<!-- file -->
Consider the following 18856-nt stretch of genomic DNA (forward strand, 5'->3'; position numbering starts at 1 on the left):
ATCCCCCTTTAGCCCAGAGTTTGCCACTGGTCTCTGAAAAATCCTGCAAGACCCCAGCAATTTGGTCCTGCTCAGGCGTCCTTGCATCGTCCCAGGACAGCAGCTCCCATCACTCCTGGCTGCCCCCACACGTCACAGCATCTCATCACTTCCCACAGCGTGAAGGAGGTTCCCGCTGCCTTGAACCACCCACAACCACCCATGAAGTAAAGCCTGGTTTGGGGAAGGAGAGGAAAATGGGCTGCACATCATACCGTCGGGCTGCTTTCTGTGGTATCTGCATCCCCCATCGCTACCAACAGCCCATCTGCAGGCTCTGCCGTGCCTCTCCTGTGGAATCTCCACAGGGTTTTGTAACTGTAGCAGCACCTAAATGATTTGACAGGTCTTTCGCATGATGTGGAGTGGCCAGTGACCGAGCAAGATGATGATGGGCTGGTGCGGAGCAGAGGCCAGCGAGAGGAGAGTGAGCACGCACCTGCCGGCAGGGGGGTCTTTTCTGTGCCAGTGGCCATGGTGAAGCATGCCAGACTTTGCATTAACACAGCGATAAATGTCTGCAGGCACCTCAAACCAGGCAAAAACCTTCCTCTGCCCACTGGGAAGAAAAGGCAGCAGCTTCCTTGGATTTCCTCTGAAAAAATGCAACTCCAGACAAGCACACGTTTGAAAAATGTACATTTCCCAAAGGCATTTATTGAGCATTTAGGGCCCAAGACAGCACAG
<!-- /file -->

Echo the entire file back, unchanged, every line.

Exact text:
Consider the following 18856-nt stretch of genomic DNA (forward strand, 5'->3'; position numbering starts at 1 on the left):
ATCCCCCTTTAGCCCAGAGTTTGCCACTGGTCTCTGAAAAATCCTGCAAGACCCCAGCAATTTGGTCCTGCTCAGGCGTCCTTGCATCGTCCCAGGACAGCAGCTCCCATCACTCCTGGCTGCCCCCACACGTCACAGCATCTCATCACTTCCCACAGCGTGAAGGAGGTTCCCGCTGCCTTGAACCACCCACAACCACCCATGAAGTAAAGCCTGGTTTGGGGAAGGAGAGGAAAATGGGCTGCACATCATACCGTCGGGCTGCTTTCTGTGGTATCTGCATCCCCCATCGCTACCAACAGCCCATCTGCAGGCTCTGCCGTGCCTCTCCTGTGGAATCTCCACAGGGTTTTGTAACTGTAGCAGCACCTAAATGATTTGACAGGTCTTTCGCATGATGTGGAGTGGCCAGTGACCGAGCAAGATGATGATGGGCTGGTGCGGAGCAGAGGCCAGCGAGAGGAGAGTGAGCACGCACCTGCCGGCAGGGGGGTCTTTTCTGTGCCAGTGGCCATGGTGAAGCATGCCAGACTTTGCATTAACACAGCGATAAATGTCTGCAGGCACCTCAAACCAGGCAAAAACCTTCCTCTGCCCACTGGGAAGAAAAGGCAGCAGCTTCCTTGGATTTCCTCTGAAAAAATGCAACTCCAGACAAGCACACGTTTGAAAAATGTACATTTCCCAAAGGCATTTATTGAGCATTTAGGGCCCAAGACAGCACAG